Edson Corp. to Celebrate 150th Anniversary
NEW BEDFORD — If you’ve been in business since the Lincoln administration, you must be doing something right.
The Edson Corp., a marine accessories manufacturer in the North End, can make that claim. It’s been selling innovative pumps, high-tech steering systems and a slew of gadgets for boating enthusiasts since the year before Honest Abe took office. And all of its products bear that once common but increasingly rare label, “Made in America.”
The milestones have been many, but none as big as the one the company will celebrate in 2009: its 150th anniversary.
Edson has survived several major wars, the Great Depression and decades of overseas competition to become one of the oldest continuously operating businesses in Massachusetts and the United States. Even as the nation struggles through a new economic crisis, Edson president Will Keene said the company will persevere with its long-held values intact.
“Our core principle is that the customers come first, then the employees and then the owners,” Mr. Keene said, playing off the meaning of CEO. “The business model is about making money. We run to make money, but we don’t run to be greedy, either. We like to be fair, honest and balanced.”
Will, who owns Edson with his brother, Hank, said he takes a “paternalistic” approach to running the business, choosing not to adopt the selfish corporate attitude he sees so prevalent on Wall Street. That’s why the turnover rate among the company’s 27 employees is so low, he said.
“I try to stay as aware of what’s going on in my employees’ lives as best I can. Some accuse us of being too paternalistic. I never felt we have been. Our employees expect respect from us, and we expect a certain amount of respect from them.”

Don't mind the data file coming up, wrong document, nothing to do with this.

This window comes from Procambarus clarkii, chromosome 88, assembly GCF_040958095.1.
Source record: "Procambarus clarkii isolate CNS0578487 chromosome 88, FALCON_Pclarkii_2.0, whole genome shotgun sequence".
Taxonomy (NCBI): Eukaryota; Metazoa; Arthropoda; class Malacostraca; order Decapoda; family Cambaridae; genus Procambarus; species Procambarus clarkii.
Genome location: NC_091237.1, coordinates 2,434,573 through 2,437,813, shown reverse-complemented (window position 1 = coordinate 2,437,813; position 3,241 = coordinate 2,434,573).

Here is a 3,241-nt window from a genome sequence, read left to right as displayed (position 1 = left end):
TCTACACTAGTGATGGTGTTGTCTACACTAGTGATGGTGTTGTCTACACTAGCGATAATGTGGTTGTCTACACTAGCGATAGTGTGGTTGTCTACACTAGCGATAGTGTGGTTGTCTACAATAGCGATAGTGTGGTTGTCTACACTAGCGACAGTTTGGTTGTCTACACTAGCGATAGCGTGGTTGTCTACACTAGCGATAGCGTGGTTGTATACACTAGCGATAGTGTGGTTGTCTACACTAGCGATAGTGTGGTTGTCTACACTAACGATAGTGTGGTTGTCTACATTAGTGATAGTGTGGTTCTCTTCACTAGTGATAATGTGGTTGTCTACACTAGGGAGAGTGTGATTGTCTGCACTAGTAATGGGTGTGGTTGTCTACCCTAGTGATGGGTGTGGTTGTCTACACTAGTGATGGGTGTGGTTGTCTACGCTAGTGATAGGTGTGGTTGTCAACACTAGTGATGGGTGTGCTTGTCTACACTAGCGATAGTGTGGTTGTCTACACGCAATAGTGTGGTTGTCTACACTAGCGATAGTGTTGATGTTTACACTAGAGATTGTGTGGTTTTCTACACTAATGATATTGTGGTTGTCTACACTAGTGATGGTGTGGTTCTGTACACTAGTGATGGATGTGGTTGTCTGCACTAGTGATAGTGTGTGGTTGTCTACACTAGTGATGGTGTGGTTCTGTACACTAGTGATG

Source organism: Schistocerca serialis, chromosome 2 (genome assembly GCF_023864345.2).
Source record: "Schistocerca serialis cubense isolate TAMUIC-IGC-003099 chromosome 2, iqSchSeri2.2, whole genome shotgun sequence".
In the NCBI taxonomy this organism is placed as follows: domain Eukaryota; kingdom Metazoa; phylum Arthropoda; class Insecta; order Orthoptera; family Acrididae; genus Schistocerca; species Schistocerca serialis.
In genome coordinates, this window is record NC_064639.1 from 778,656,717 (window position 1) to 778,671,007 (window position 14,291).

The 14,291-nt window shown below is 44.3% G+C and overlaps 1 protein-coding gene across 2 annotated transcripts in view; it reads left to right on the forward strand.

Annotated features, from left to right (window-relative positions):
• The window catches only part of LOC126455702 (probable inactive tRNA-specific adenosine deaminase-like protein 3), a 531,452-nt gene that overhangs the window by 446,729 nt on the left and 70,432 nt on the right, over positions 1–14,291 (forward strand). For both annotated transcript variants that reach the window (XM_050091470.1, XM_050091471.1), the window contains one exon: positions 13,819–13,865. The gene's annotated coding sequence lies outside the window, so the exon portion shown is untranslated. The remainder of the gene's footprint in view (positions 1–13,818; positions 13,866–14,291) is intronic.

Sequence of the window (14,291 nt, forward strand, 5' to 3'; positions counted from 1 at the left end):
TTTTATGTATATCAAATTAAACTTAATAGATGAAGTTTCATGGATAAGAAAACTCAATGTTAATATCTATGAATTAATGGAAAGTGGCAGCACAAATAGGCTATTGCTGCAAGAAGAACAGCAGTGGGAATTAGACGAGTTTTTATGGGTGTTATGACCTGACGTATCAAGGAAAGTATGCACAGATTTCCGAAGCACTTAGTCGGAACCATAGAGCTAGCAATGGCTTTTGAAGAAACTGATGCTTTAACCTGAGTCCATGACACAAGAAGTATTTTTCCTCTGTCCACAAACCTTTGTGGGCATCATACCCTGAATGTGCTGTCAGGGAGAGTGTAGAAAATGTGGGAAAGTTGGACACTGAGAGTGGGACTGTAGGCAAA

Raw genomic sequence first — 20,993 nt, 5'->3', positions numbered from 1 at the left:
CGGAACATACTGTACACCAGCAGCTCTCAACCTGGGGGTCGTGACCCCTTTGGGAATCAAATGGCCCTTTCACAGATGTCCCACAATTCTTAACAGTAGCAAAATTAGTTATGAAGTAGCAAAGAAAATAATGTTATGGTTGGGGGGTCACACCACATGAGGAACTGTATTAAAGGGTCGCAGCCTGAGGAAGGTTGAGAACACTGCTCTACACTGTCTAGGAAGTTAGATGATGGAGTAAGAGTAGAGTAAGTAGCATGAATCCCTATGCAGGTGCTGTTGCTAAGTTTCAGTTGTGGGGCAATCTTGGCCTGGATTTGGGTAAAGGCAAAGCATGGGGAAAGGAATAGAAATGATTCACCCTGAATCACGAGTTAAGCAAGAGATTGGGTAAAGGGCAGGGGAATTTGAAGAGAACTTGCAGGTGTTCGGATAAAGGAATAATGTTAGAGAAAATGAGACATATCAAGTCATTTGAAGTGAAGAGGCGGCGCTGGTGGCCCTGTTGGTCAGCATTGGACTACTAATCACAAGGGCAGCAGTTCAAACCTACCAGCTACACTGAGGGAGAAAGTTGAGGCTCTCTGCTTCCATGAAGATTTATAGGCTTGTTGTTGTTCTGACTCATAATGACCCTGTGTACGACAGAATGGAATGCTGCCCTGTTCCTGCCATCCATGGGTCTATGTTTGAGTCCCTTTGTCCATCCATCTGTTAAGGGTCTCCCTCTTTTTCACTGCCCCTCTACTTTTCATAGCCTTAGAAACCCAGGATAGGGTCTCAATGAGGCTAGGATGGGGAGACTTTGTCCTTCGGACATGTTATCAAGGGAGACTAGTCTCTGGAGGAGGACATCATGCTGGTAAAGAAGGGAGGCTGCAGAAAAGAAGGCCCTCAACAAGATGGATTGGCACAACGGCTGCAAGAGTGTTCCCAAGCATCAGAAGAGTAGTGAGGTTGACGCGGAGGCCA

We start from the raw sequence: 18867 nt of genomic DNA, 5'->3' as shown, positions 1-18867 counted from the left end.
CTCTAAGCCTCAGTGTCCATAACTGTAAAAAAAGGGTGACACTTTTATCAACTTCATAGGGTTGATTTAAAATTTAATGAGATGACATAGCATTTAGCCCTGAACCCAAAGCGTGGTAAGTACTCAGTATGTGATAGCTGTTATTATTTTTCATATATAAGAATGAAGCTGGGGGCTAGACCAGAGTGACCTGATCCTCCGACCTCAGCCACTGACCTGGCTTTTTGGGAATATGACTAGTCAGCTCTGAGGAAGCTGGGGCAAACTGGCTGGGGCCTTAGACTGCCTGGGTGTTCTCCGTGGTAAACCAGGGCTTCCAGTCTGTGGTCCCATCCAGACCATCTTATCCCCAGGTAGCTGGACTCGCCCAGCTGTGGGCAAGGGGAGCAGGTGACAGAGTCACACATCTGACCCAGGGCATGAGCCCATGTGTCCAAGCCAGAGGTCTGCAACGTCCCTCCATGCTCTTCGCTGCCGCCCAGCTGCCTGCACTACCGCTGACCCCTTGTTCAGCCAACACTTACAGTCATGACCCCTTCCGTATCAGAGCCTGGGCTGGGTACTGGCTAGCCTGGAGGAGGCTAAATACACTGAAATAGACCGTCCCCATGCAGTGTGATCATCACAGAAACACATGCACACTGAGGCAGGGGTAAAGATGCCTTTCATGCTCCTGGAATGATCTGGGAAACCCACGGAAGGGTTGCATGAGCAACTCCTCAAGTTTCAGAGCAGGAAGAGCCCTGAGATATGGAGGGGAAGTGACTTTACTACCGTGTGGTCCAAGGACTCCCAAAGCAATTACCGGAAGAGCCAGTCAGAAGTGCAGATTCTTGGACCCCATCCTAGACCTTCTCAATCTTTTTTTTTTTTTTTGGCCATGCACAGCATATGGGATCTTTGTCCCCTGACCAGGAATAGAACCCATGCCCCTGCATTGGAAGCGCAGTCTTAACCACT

Edson World Headquarters is located in an unassuming 18,000 square foot, one-story brick building on Duchaine Boulevard, tucked away in New Bedford Business Park. But behind the modest walls, workers continue to churn out thousands of durable accessories for fishing vessels, fancy power boats and yachts alike.
And to think, it all began with one man’s notion that a simple pump could filter water and sewage from leak-prone boats.
Jacob Edson founded the company in Boston in 1859 to manufacture the diaphragm pump, which he invented to keep commercial fishing boats dry on the high seas. Gloucester-based fishing fleets at that time had to contend not only with undependable weather forecasts, poor food and frequent illness, but leaky boats that often distracted them from reeling in fish. The pumps bailed water and waste out of the ships’ bilges, allowing the men more time to fish rather than flush the ships out themselves.
Edson’s invention gained popularity on land, too. In the late 1800s, as populations in metropolitan areas swelled, the company introduced the first horse-drawn honey wagon to pump septic tanks. There was little difference between the pump used for the dirty work and the diaphragm pump, which by that time had become a mainstay on most commercial vessels.